To my surprise, after some research I found a strong link between the "hotta imo" phrase and John Manjiro, Japan's first "exchange student" to America.
John Manjiro was a Japanese fisherman who, along with his four brothers, was ship wrecked on a pacific island and rescued by a passing American whaling ship. After being carried to Honolulu (Dec 17, 1850), Manjiro stayed aboard his rescuer's ship and later learnt English, navigation and whaling skills (ref: http://en.wikipedia.org/wiki/Nakahama_Manjir%C5%8D). He later returned to Japan and became the English translator & advisor to the Shogun on foreign matters.
Manjiro apparently wrote a book called 「英語練習帳」which used the "hotta imo iji-ru na" approach to transliterating English into Japanese (ref: 「日本語「らしさ」の言語学」 "Nihongo rashisa no gogengaku", Kodansha p254)**
Coincidentally, I found some other "sound alike" sayings I'd like to share:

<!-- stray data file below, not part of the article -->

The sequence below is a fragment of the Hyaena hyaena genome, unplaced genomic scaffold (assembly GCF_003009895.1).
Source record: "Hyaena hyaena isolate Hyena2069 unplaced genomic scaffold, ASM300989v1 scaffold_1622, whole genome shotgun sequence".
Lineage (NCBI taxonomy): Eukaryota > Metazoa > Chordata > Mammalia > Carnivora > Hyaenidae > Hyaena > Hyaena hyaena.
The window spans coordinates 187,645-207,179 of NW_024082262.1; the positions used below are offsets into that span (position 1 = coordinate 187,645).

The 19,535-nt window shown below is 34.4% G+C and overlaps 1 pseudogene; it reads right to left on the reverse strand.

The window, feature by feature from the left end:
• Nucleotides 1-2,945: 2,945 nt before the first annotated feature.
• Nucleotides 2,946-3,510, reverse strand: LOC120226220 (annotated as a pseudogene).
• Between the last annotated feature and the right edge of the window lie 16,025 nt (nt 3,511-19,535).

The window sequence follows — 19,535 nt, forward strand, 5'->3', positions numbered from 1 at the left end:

- 問題ない 【mondai nai】no problem >> monday
- カッパ亭 【kappa tei】 Kappa Pavilion
(sushi chain) >> cuppa tea
【agedoufu】deep fried tofu >> I get
- どう致しまして 【douitashimashite】you're
welcome >> don't touch my moustache!
- 犬寝る 【ken neru】dogs sleep >> kennel
- 前代未聞 【zendai mimon】never heard of
before >> Then Die, Me moan!
- 斉藤寝具【saitou shingu】Saito Bedding >>
- 危ない 【abunai】dangerous >>
have an eye!
- 坊や【bouya】boy >> boy
** I found this reference to the book: http://kotobakai.seesaa.net/article/8173641.html